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Tarmangie & 71 ways to say Hello

Tarmangie & 71 ways to say Hello

Postby dgcampbell » Mon Aug 29, 2016 5:37 pm

Donalds included on this walk: Innerdownie, Tarmangie Hill

Date walked: 27/08/2016

Time taken: 6.2 hours

Distance: 15.6 km

Ascent: 520m

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Set off from Castlehill Reservoir car park at around 9 on a cloudy morning but with sun forecast for later. All set for a quiet tranquil walk for my first 2 Donalds in the Ochils. Went round the Glenquey House road and then across the front of Glenquey Dam. About 30m beyond the dam I saw the usual view, a wide fairly flat grassy path invitingly heading alongside the water and a narrower path off at right angles to all the contour lines.
Why is it always the uphill path, isn’t there a WalkLowlands website?

Of course that’s the one that led to Innerdownie. Every time I paused on the way up, and I lost count of how often that was, my main thought was “ I’m glad I’m not the poor soul who has to come up here with a strimmer”. The sun was indeed breaking out and I got to the cairn of Innerdownie just before 11 to enjoy the solitude and the views back down to the reservoir. The only casualty on the way was a small shrew that had sadly expired in the middle of the track, not apparently a victim of the strimmer.
Glenquey Reservoir from Innerdownie

Innerdownie Cairn and N to Gleneagles.

Whitewisp, left and Tarmangie Hill on right.

Tarmangie was the next step and it looked further away than I felt it should, but it was a much easier walk across the hills via Bentie Knowe to reach the short climb to the top.
Tarmangie Hill

King’s Seat Hill, Northeast side, from Tarmangie.

Again, peace and quiet, not a living soul in sight. Visibility wasn’t perfect but I could just make out North Berwick Law on the horizon, though impossible to make out if the fibreglass whale’s jawbone was still there, must remember to take my glasses next time. Halfway through lunch another walker arrived, carrying a metal flagpole with an attached electronic gadget, announcing that peace and quiet was shortly to be invaded by 66 hill runners. Sure enough within 10 minutes a trail of hardy souls could be seen, competitors in the Ochil 2000s hill race, http://www.ochilhillrunners.org.uk/static.aspx?id=o2000R see https://www.flickr.com/photos/scottishhillrunners/albums/72157672061954421 for proper photos of the runners when at Dumyat.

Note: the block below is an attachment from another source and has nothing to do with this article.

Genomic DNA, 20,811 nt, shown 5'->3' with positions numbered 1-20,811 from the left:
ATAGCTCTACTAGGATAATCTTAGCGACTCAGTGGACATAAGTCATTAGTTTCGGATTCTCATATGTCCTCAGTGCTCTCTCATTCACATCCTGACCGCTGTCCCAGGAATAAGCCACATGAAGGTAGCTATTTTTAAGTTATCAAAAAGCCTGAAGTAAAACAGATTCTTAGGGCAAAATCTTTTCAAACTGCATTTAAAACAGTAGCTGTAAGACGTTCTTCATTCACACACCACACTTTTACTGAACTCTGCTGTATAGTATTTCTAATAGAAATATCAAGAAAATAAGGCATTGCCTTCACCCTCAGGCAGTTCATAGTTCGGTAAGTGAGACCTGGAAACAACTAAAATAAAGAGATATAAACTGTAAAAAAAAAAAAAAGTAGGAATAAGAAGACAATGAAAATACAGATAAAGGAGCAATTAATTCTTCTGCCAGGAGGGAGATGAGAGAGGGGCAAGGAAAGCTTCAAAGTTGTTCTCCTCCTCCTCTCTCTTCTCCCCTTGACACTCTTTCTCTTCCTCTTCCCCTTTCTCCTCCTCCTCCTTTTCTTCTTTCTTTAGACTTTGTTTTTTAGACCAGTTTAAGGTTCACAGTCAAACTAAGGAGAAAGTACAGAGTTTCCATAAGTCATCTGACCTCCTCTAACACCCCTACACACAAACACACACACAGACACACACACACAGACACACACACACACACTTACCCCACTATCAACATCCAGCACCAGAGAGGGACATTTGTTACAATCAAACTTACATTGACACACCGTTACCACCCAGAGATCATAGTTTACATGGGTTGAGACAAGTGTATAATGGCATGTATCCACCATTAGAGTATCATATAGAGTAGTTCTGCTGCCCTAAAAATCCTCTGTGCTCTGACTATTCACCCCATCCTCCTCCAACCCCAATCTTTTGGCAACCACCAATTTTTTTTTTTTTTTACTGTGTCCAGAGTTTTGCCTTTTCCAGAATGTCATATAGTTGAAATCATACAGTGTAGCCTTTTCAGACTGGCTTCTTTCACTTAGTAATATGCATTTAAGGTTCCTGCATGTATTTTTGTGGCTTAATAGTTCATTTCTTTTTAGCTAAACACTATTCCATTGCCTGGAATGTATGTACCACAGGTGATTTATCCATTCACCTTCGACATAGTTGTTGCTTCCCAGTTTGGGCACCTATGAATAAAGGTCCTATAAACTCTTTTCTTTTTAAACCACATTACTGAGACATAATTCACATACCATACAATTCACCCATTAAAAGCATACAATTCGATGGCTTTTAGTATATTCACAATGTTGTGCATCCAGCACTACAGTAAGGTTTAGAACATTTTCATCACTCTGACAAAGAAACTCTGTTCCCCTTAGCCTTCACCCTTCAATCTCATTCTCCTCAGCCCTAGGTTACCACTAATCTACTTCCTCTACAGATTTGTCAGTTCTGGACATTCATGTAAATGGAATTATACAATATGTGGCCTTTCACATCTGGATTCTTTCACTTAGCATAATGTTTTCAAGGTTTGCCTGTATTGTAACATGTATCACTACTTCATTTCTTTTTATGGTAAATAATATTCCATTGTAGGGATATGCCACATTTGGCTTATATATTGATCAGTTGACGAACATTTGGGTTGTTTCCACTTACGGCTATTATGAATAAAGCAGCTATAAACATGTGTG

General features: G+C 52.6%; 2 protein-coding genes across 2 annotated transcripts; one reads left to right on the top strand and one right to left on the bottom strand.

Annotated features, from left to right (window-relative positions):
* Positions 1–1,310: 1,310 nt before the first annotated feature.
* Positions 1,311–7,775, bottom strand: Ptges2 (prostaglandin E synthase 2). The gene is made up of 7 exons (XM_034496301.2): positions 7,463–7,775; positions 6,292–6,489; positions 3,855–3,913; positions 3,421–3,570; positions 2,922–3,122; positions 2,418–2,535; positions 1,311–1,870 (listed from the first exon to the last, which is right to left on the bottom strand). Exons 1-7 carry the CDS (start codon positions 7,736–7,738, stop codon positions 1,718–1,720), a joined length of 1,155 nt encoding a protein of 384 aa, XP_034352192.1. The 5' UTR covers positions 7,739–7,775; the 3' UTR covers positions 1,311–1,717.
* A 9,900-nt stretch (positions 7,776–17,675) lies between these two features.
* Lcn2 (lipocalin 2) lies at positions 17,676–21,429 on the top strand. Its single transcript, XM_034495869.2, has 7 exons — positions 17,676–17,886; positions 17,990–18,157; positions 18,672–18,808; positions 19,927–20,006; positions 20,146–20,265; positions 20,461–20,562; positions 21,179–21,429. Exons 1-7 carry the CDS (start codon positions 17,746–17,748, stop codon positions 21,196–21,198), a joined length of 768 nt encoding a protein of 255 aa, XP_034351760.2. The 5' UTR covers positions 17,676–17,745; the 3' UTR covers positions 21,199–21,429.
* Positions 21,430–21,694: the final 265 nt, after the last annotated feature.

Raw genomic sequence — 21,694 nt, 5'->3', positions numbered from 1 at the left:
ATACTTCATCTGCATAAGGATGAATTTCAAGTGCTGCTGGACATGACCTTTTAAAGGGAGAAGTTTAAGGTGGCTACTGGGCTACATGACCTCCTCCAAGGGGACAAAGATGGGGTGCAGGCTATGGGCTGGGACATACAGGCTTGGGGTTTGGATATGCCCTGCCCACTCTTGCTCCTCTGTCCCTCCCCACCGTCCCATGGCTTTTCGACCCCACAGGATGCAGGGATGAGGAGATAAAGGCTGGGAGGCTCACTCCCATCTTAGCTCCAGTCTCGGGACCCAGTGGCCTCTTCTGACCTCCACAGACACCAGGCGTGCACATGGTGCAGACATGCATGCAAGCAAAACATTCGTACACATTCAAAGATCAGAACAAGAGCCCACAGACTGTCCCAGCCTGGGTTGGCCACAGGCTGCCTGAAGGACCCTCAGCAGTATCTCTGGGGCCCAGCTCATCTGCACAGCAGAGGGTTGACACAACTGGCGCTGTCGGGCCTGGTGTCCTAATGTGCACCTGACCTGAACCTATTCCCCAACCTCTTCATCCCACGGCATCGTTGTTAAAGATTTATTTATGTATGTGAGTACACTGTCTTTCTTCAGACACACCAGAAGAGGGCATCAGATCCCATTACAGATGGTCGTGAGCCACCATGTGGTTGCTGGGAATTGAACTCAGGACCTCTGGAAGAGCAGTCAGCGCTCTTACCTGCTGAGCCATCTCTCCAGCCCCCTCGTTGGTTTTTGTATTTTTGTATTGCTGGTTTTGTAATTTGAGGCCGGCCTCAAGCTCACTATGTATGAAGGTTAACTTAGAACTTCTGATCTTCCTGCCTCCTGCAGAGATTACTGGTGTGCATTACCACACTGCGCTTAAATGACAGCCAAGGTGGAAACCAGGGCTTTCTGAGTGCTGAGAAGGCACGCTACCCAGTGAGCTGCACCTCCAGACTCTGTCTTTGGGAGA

Marshalls and runners, Ochil 2000s, heading towards Tarmangie from Whitewisp Hill.

I had been reasonably impressed by my time of 3h from Castlehill to Tarmangie so it was a touch depressing to be told that this lot were expecting to cross the Ochils from Glen Sherup to Dumyat and Stirling Uni in 3-4hrs!! After the first few had passed I started my return journey, via Whitewisp, and so had a continual stream of Hello, G’Day, Nice Day, a nod of the head, a vague wave of the arm etc. etc. I should have taken a thesaurus with me to help come up with a bit of variation, or maybe I should have tried a few different languages.
The sheer fact that they could talk was notable, and I would swear they were going up faster than I was going down. The other walkers, a pair of lads from Edinburgh and the classic one man and his dog (a spaniel and well-behaved) seemed equally bemused and impressed by the energy that the competitors were putting out. Eventually, just before Whitewisp summit the last of them disappeared behind me leaving just the silence of the hills.
Innerdownie on the way back.

I headed up to Innerdownie again before the much quicker descent to Castlehill Reservoir. Having ice cubes in the thermos flask in the car had never seemed such a great idea as it was today.
Much credit to the runners and their impressive cardiovascular systems!
Posts: 17
Munros:8   Corbetts:1
Grahams:1   Donalds:5
Sub 2000:19   
Joined: Aug 4, 2009

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